Caleb alone had distinguished himself by his fearlessness, and the clan Caleb drove them out from Hebron in south Judah (Josh.
In the course of the battle of Five Forks Sheridan once more displayed his utter fearlessness of criticism by summarily dismissing from his command General G.
His activity and fearlessness in attacking those in power during this eventful year were remarkable, and an ironical petition was circulated in Westminster Hall and the London streets complaining of his indefatigable scribbling.
With perfect fearlessness and piercing eloquence, he rebuked the sloth, the avarice, and the lawlessness of the diets which were doing their best to make government in Poland impossible.
Twice again, during his protracted wanderings, he was placed in imminent peril, but he manifested the same fearlessness, and expressed his confidence in the protection of Heaven till his course should be run.
It is equally admirable in the depth of its wisdom, the comprehensiveness of its views, the sagacity of its reflections, and the fearlessness, patriotism, liantly and effectively exhibited than they were by Hamilton in the New York convention of 1788, whose vote he won, against the greatest odds, for the ratification of the Constitution.
And in recent years the danger of riots during strikes has, in some states, made it important to have a man of decision and fearlessness in the office which issues orders to the state militia.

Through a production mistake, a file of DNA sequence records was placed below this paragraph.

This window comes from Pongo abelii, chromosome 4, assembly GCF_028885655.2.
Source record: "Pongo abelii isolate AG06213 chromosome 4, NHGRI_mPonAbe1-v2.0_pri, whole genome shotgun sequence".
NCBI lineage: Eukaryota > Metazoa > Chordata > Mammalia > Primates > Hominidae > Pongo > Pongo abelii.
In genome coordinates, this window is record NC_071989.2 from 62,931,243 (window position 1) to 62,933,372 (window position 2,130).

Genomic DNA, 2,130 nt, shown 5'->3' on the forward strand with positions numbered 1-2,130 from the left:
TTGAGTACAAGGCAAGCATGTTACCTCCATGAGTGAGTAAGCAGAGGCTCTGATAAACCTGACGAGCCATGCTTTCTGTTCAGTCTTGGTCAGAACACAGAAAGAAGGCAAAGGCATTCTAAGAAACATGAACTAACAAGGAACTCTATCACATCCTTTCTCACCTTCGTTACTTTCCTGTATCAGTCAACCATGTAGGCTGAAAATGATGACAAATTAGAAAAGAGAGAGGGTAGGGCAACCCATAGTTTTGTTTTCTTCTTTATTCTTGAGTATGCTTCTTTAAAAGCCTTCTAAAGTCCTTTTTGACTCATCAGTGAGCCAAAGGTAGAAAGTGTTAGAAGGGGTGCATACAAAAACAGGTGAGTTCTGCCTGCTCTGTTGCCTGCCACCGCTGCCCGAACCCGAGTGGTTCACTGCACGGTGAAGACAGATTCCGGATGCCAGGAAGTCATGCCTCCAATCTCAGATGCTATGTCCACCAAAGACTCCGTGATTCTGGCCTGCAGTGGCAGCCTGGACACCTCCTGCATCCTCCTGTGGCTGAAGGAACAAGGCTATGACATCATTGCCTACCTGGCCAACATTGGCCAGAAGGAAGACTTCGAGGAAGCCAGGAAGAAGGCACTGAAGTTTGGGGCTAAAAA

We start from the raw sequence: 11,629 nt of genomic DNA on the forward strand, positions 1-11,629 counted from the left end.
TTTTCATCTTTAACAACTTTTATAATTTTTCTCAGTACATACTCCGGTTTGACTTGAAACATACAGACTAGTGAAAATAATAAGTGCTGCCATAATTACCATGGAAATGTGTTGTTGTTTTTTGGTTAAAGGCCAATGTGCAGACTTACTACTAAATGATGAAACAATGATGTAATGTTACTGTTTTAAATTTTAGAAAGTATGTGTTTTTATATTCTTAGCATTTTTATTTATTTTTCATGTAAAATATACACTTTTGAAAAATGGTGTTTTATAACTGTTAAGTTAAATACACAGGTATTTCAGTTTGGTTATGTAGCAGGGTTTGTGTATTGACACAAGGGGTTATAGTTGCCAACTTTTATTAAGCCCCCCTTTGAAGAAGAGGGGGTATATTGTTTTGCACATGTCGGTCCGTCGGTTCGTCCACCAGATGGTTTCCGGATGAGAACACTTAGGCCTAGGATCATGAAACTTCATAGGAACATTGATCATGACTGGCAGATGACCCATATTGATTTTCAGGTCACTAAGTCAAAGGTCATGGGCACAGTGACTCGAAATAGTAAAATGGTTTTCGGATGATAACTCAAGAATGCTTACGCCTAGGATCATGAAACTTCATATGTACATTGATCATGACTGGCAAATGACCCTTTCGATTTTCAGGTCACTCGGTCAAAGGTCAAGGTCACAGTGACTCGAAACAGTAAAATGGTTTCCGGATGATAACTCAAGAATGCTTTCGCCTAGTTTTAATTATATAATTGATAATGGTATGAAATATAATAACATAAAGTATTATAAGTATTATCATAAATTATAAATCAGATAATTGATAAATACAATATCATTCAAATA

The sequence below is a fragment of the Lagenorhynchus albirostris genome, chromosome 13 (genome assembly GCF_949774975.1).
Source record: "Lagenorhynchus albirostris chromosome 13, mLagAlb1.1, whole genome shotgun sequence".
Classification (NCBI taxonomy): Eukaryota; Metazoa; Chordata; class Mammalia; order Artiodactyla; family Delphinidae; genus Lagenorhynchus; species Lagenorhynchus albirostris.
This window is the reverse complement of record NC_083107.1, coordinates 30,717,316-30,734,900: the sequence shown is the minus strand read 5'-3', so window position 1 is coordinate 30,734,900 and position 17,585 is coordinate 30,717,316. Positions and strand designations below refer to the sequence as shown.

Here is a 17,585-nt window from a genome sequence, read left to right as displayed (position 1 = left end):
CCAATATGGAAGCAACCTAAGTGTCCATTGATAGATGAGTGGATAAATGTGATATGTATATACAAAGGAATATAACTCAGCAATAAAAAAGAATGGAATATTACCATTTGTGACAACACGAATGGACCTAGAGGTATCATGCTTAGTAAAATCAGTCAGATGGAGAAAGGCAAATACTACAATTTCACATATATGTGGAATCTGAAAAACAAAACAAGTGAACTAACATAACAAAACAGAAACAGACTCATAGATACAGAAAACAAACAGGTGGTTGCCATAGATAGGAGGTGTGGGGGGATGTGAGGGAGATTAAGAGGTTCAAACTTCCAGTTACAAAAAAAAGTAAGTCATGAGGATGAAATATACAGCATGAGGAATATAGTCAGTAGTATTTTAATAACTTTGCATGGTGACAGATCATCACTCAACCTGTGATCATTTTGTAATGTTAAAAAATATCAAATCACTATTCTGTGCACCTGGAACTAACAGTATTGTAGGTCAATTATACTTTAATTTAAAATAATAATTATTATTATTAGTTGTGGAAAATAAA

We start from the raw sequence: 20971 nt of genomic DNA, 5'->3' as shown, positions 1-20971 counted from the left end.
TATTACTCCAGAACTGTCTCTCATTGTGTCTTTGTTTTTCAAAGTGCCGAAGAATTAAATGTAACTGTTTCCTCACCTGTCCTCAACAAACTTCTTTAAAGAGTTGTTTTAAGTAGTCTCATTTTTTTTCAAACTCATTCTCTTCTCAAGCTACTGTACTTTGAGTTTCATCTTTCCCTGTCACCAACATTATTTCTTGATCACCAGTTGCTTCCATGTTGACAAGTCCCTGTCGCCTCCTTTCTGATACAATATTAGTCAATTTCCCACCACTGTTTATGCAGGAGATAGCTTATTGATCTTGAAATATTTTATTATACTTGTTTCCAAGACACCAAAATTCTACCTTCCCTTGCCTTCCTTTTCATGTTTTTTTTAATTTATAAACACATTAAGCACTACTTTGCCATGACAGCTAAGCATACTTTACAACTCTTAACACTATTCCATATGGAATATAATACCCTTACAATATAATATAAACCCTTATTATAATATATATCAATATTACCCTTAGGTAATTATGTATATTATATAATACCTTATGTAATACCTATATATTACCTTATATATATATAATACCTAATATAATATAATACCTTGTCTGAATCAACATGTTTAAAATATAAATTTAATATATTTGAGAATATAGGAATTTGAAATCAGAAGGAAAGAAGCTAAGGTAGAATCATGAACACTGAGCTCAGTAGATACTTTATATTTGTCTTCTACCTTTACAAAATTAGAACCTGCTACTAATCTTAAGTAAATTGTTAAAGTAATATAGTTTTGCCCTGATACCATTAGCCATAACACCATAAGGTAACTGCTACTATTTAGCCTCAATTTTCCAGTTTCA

That the deists appreciated fully the scope of difficulties in Christian theology and the sacred books is not their most noteworthy feature; but that they made a stand, sometimes cautiously, often with outspoken fearlessness, against the presupposition that the Bible is the religion of Protestants.
On the ground that after the virtues of courage and valour and fearlessness have been taught in the lower stages of evolution, the virtue of gentle humane ness and extended sympathy for all that can suffer should be taught in the higher cycles of the evolutionary spiral.
By Theophilus's instrumentality a synod was called to try or rather to condemn the archbishop; but fearing the violence of the mob in the metropolis, who idolized him for the fearlessness with which he exposed the vices of their superiors, it held its sessions at the imperial estate named " The Oak " (Synodus ad quercum), near Chalcedon, where Rufinus had erected a stately church and monastery.